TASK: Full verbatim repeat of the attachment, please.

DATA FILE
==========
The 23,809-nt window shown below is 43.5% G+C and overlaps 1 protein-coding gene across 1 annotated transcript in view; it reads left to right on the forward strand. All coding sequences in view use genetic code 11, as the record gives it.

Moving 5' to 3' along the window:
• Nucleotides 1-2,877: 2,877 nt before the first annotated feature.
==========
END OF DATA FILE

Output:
The 23,809-nt window shown below is 43.5% G+C and overlaps 1 protein-coding gene across 1 annotated transcript in view; it reads left to right on the forward strand. All coding sequences in view use genetic code 11, as the record gives it.

Moving 5' to 3' along the window:
• Nucleotides 1-2,877: 2,877 nt before the first annotated feature.